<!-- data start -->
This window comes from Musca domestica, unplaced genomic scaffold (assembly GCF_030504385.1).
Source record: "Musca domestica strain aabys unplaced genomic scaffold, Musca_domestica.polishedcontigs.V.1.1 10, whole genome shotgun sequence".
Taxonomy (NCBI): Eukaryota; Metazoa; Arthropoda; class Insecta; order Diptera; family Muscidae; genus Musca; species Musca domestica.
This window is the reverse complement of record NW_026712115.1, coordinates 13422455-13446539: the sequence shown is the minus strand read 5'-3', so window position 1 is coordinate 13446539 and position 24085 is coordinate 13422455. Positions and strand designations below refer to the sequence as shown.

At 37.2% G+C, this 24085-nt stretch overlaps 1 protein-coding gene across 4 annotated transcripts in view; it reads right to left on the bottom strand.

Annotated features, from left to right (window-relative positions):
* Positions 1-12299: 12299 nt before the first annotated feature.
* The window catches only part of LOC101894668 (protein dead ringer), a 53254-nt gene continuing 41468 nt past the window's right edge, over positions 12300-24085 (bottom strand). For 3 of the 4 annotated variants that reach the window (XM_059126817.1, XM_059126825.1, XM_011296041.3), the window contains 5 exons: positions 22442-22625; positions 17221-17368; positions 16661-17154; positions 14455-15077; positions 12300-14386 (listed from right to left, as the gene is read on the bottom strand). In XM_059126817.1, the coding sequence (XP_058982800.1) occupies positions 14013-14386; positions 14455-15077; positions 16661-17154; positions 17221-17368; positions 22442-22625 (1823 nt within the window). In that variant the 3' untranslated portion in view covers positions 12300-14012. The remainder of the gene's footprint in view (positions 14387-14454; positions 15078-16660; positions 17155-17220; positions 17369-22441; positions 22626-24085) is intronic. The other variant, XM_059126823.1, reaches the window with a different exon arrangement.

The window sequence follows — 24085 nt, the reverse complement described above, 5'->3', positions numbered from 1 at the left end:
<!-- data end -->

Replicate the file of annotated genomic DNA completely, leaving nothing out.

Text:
This window comes from Musca domestica, unplaced genomic scaffold (assembly GCF_030504385.1).
Source record: "Musca domestica strain aabys unplaced genomic scaffold, Musca_domestica.polishedcontigs.V.1.1 10, whole genome shotgun sequence".
Taxonomy (NCBI): Eukaryota; Metazoa; Arthropoda; class Insecta; order Diptera; family Muscidae; genus Musca; species Musca domestica.
This window is the reverse complement of record NW_026712115.1, coordinates 13422455-13446539: the sequence shown is the minus strand read 5'-3', so window position 1 is coordinate 13446539 and position 24085 is coordinate 13422455. Positions and strand designations below refer to the sequence as shown.

At 37.2% G+C, this 24085-nt stretch overlaps 1 protein-coding gene across 4 annotated transcripts in view; it reads right to left on the bottom strand.

Annotated features, from left to right (window-relative positions):
* Positions 1-12299: 12299 nt before the first annotated feature.
* The window catches only part of LOC101894668 (protein dead ringer), a 53254-nt gene continuing 41468 nt past the window's right edge, over positions 12300-24085 (bottom strand). For 3 of the 4 annotated variants that reach the window (XM_059126817.1, XM_059126825.1, XM_011296041.3), the window contains 5 exons: positions 22442-22625; positions 17221-17368; positions 16661-17154; positions 14455-15077; positions 12300-14386 (listed from right to left, as the gene is read on the bottom strand). In XM_059126817.1, the coding sequence (XP_058982800.1) occupies positions 14013-14386; positions 14455-15077; positions 16661-17154; positions 17221-17368; positions 22442-22625 (1823 nt within the window). In that variant the 3' untranslated portion in view covers positions 12300-14012. The remainder of the gene's footprint in view (positions 14387-14454; positions 15078-16660; positions 17155-17220; positions 17369-22441; positions 22626-24085) is intronic. The other variant, XM_059126823.1, reaches the window with a different exon arrangement.

The window sequence follows — 24085 nt, the reverse complement described above, 5'->3', positions numbered from 1 at the left end: